The spinning process in the Central Balkans and the Rila-Rhodopes area in the context of the social and economic transformations during the final Chalcolithic


  • Ivan Kotsov Department of Prehistory, National Archaeological Institute with Museum, Bulgarian Academy of Sciences, 2 Saborna, 1000, Sofia


Spinning, “Short conical” spindle whorls, Wool, Final Chalcolithic Age, Mobile stockbreeding, Central Balkans


The Final Chalcolithic Age in the Central Balkans and the Rila-Rhodopes area is characterized by growth in the number of the mountainous settlements. This process has been a consequence of the so-called rapid climate changes in the end of the fifth millennium BC that affected negatively the way of life in the plain lands of the Balkans. The bearers of the Krivodol–Salcuţa–Bubani culture complex continued their typical way of life in the mountainous areas of the Balkans, but with a number of changes in their material culture which were mainly provoked by the intensive interactions between the Aegean, the Balkans and the Middle Danube. One of the main evidence for the intense contacts between the Krivodol–Salcuţa–Bubani area and the Southern Balkans is the growth in quantity of the spindle whorls and the appearance of a new type – the so-called “short conical” spindle whorls, in both areas. This indicates the increment of spinning’s economic importance and changes in the spinning technique in the whole wide area. The aim of this article is to establish the nature of those changes.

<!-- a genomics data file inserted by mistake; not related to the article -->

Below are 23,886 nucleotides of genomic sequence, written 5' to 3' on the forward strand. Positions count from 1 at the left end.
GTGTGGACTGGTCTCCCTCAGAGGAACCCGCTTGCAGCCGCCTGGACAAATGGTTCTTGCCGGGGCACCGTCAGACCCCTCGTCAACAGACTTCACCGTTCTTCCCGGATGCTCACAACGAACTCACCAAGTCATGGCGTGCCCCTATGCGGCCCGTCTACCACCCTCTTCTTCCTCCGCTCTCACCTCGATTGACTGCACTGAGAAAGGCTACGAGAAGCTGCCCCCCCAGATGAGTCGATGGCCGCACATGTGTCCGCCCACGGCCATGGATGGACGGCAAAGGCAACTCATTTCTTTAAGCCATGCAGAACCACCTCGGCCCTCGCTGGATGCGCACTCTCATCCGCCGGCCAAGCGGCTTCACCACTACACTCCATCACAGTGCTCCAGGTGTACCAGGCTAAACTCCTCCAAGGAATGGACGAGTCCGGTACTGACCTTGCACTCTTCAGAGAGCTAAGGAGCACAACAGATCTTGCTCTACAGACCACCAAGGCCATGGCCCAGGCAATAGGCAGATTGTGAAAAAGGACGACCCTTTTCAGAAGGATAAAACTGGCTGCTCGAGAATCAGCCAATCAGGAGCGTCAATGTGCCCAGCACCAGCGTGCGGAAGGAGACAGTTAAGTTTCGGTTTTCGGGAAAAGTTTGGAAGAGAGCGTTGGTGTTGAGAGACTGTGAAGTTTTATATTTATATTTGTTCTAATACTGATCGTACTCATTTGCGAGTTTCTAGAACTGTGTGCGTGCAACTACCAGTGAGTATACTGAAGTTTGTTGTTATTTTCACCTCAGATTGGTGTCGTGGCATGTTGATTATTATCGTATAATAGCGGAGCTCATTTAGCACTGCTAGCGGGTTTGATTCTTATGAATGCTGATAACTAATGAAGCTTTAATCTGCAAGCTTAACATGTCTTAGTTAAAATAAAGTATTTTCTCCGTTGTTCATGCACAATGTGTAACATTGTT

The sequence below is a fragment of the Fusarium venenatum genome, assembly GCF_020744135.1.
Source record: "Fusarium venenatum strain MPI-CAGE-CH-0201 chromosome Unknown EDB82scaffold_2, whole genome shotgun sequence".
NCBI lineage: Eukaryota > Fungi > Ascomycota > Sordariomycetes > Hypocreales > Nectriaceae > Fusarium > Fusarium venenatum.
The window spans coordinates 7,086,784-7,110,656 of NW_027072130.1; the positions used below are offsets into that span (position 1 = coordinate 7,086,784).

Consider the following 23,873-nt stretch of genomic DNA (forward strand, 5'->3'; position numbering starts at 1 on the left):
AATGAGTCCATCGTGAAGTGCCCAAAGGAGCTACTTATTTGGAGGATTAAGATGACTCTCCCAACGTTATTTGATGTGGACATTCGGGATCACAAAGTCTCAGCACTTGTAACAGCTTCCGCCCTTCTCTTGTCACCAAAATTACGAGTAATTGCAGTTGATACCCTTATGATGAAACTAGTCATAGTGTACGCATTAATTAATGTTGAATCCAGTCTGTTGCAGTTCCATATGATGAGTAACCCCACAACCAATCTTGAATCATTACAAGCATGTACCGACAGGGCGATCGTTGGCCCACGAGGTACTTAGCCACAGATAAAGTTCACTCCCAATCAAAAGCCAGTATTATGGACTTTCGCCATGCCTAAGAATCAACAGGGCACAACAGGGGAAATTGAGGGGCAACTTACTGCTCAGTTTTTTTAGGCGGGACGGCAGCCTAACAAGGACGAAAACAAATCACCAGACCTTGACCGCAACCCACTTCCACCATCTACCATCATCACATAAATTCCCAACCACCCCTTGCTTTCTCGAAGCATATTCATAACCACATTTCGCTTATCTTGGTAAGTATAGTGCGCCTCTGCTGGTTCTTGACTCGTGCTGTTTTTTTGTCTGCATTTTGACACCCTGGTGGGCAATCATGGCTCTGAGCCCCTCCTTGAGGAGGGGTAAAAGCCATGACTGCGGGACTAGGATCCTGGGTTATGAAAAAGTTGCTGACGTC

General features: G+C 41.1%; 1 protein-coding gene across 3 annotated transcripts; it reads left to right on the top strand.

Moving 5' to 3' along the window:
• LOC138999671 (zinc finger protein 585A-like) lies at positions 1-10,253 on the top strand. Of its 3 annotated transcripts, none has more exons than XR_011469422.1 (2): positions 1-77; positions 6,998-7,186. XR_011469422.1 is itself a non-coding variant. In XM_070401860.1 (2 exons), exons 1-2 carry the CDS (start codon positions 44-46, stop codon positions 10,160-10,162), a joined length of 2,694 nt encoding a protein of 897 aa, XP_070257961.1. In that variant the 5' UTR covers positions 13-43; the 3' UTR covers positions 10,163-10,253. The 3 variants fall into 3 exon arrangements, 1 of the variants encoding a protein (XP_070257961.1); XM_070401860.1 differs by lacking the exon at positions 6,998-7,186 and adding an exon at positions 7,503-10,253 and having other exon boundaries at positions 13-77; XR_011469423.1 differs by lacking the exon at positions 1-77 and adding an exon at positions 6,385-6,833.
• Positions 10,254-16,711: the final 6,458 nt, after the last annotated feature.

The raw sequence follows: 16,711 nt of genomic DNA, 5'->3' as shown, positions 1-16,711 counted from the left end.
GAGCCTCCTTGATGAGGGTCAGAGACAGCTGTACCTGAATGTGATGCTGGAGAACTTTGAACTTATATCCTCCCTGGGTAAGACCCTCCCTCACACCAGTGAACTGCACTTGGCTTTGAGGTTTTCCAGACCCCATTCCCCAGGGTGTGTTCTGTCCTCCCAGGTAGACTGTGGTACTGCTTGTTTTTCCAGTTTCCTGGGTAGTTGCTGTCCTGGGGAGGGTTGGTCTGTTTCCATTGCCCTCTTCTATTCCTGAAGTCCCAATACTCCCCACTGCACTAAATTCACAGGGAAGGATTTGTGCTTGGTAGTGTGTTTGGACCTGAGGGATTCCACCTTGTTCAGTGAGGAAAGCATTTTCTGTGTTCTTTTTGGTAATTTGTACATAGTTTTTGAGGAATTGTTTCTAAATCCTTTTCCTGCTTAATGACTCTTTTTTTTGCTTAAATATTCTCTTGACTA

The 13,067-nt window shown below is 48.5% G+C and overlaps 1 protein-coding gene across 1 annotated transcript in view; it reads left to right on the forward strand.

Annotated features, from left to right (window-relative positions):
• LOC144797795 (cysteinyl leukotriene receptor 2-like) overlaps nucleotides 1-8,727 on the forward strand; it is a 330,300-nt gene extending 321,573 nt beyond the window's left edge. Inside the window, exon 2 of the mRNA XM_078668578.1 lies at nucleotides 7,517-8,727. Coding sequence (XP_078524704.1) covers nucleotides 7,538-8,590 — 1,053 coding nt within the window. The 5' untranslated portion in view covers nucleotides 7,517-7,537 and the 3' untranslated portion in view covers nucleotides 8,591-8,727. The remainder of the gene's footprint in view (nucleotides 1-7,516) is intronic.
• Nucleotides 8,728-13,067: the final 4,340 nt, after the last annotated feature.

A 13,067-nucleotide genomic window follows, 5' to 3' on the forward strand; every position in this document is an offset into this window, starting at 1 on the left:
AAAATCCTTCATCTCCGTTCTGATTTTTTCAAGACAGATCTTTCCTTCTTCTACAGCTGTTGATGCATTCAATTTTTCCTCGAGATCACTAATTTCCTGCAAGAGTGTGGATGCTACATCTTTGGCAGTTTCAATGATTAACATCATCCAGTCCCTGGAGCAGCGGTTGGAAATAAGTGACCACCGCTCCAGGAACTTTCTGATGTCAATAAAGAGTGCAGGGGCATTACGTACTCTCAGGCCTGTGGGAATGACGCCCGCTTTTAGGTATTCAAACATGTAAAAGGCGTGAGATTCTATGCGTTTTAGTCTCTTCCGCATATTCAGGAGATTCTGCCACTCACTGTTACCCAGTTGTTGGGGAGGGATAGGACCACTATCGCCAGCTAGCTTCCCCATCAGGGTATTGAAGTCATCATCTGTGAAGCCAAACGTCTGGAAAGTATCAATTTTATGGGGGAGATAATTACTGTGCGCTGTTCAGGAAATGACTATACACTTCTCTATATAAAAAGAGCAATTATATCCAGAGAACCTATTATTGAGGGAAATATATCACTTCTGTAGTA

In comparison to most of the other Late Chalcolithic spindle whorls the “short conical” can be considered small and light. Such spindle whorls are suitable for spinning of short fiber raw materials – goat hair, wool.
The increment of spinning’s economic importance and the use of “short conical” spindle whorls are also characteristic features for the mobile stockbreeding Chernavoda I culture. The existence of mobile pastoral groups in the Central Balkan Final Chalcolithic cultures had been suggested long ago. So, it is reasonable to presume that the mobile stockbreeding model of those groups led to intensive use of animal fibers in their textile production.


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